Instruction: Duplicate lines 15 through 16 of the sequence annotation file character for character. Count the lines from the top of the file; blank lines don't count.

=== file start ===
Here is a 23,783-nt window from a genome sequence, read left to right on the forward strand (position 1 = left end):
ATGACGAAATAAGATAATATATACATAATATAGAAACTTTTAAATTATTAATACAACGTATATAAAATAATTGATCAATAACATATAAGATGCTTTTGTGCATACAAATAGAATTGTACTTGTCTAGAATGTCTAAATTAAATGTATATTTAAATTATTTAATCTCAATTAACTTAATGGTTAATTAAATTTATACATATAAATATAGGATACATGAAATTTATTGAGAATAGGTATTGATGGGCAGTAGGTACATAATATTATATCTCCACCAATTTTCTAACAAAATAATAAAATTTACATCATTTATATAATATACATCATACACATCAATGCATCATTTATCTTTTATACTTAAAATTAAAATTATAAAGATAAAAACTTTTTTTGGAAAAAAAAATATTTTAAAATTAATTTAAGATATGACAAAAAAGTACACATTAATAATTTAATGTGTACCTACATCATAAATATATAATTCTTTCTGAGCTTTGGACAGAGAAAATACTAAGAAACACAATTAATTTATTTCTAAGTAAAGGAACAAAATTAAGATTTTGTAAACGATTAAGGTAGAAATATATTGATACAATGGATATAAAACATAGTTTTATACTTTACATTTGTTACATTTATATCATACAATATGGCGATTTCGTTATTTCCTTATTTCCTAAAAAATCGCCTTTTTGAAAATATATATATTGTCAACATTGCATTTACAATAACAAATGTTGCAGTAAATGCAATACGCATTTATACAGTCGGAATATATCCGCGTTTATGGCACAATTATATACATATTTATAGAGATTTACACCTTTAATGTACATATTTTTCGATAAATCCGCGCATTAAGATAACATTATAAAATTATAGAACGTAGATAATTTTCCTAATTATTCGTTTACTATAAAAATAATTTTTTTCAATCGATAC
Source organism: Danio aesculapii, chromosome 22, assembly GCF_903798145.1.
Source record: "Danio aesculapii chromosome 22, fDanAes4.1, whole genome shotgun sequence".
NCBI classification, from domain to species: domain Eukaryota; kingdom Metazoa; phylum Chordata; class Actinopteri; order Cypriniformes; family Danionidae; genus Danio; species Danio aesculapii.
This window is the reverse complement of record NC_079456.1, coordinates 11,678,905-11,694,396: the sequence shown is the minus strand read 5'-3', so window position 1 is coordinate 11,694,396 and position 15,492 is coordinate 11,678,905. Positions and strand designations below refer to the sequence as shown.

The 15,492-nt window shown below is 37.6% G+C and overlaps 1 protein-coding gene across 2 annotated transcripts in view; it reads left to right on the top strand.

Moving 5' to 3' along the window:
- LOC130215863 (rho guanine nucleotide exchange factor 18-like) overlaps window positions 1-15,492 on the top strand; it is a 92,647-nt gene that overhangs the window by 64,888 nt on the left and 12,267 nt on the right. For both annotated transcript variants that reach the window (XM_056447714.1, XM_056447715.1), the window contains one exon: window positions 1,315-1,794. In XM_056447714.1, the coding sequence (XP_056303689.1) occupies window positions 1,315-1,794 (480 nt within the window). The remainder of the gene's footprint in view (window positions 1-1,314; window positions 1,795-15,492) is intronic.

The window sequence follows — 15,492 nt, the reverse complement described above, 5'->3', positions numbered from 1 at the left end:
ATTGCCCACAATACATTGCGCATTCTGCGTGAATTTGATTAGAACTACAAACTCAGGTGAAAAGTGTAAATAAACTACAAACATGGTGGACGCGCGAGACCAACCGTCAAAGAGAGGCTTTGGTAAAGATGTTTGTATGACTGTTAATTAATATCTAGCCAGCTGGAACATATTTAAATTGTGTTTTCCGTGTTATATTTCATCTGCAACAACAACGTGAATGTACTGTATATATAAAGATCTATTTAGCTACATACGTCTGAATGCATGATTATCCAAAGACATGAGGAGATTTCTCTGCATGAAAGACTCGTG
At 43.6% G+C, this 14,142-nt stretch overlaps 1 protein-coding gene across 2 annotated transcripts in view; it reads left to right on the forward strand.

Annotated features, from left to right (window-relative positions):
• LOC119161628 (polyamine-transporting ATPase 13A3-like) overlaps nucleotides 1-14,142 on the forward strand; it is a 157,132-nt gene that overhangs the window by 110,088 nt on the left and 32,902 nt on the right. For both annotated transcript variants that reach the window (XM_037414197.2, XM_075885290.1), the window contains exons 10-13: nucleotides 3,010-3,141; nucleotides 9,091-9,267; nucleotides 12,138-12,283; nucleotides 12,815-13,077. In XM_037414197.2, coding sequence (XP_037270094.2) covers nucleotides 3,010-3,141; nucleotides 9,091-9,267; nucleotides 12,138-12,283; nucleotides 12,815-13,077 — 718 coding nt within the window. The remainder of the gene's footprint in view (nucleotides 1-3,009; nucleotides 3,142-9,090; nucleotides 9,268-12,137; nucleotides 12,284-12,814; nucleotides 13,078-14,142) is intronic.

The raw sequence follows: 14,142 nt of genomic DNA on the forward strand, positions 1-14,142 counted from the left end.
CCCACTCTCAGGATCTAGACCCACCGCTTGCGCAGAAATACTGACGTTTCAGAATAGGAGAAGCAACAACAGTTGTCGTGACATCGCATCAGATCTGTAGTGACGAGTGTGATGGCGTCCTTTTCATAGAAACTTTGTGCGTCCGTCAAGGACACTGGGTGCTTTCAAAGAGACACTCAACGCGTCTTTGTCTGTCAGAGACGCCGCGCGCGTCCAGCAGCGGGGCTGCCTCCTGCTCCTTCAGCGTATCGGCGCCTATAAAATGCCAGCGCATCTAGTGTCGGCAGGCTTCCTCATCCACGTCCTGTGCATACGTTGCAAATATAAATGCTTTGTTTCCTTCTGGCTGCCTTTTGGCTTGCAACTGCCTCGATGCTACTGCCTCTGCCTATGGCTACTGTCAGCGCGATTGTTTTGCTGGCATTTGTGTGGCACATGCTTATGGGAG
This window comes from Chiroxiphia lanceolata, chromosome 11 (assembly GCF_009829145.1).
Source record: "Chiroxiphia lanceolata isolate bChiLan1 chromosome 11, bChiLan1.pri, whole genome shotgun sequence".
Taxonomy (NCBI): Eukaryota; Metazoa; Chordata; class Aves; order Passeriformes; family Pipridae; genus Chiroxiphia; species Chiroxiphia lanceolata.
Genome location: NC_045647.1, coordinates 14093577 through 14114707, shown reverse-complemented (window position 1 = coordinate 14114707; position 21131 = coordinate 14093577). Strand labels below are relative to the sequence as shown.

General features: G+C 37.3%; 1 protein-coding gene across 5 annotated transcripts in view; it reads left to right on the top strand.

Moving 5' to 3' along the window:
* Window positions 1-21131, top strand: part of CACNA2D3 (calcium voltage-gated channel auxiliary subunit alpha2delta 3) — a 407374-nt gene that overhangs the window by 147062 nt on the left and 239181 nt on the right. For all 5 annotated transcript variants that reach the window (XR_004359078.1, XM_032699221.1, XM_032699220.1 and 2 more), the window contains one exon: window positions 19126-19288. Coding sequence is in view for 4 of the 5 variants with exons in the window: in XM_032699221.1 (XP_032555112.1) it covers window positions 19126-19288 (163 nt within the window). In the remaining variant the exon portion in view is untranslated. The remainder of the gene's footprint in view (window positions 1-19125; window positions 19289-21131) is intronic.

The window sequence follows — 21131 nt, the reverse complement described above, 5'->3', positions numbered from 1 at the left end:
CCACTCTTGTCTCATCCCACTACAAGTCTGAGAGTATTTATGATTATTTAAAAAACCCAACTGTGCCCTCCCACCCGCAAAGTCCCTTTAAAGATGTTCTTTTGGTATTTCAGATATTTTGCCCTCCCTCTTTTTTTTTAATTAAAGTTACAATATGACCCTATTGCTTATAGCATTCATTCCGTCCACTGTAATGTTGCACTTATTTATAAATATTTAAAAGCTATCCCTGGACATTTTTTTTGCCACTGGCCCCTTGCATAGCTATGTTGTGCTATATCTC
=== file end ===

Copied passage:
The raw sequence follows: 14,142 nt of genomic DNA on the forward strand, positions 1-14,142 counted from the left end.
CCCACTCTCAGGATCTAGACCCACCGCTTGCGCAGAAATACTGACGTTTCAGAATAGGAGAAGCAACAACAGTTGTCGTGACATCGCATCAGATCTGTAGTGACGAGTGTGATGGCGTCCTTTTCATAGAAACTTTGTGCGTCCGTCAAGGACACTGGGTGCTTTCAAAGAGACACTCAACGCGTCTTTGTCTGTCAGAGACGCCGCGCGCGTCCAGCAGCGGGGCTGCCTCCTGCTCCTTCAGCGTATCGGCGCCTATAAAATGCCAGCGCATCTAGTGTCGGCAGGCTTCCTCATCCACGTCCTGTGCATACGTTGCAAATATAAATGCTTTGTTTCCTTCTGGCTGCCTTTTGGCTTGCAACTGCCTCGATGCTACTGCCTCTGCCTATGGCTACTGTCAGCGCGATTGTTTTGCTGGCATTTGTGTGGCACATGCTTATGGGAG